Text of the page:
D Pallamraju

PRL, Ahmedabad

D Pallamraju is a Senior Professor and Dean, Physical Research Laboratory & Chair, Space and Atmospheric Sciences. His research interests are investigations of the equatorial, mid- and high-latitude upper atmospheric phenomena, investigation of coupling among various altitude regions of the earth’s atmosphere, investigation of neutral and plasma dynamics during quiet and disturbed geomagnetic conditions, Space Weather effects in the Earth’s upper atmosphere and exploring new methods for upper atmospheric research. He was Managing Guest Editor of Journal of Atmospheric and Solar Terrestrial Physics (JASTP) Special Issue: Atmospheric Coupling Processes in the Sun-Earth System. D Pallamraju was elected Fellow of IASc in 2023.

D Pallamraju

Session 2C: Inaugural Lectures by Fellows/Associates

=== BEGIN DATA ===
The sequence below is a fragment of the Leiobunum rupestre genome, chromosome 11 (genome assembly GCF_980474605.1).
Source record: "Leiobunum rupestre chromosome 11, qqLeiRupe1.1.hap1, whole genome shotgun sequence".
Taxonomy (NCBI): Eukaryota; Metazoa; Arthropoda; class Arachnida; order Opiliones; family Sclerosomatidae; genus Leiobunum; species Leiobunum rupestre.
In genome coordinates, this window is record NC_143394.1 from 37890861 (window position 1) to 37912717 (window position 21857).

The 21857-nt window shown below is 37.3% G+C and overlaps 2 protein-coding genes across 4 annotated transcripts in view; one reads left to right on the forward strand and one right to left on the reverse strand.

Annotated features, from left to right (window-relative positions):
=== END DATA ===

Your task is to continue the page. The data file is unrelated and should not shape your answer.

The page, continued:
Rajiva Raman, Varanasi

Aurora and Airglow: Tracers of SpaceWeather

Earth has a large-scale axial dipole magnetic field, a fact of historical importance Space has always fascinated humans. Although we can see the light from the stars and galaxies with the unaided eye, there is yet another light, the “airglow”, in the intervening medium in the near-earth environment that gets unnoticed to an unaided eye. Understanding the brightness variations of airglow is important for fundamental investigations of the physics of sun–earth interactions. Studies of airglow and its counterpart the “aurora” serve as crucial tracers to gain fundamental knowledge of space weather. Space weather studies are also relevant for societal applications as we are increasingly dependent on space-based technologies in our day-to-day life and space weather is adversely affected by solar–terrestrial interactions. Several methods have been developed to remotely sense aurora and airglow to infer the weather (e.g., wave propagation, temperatures, winds, density variability, etc) of the atmosphere at the altitude of their origin. We have brought in innovations in the measurements of these emissions in the presence of strong daytime solar-scattered background-continuumin several spectral regions. These experiments have led to new insights into the daytime upper atmospheric dynamics. This talk will attempt to give a flavour of these new advancements.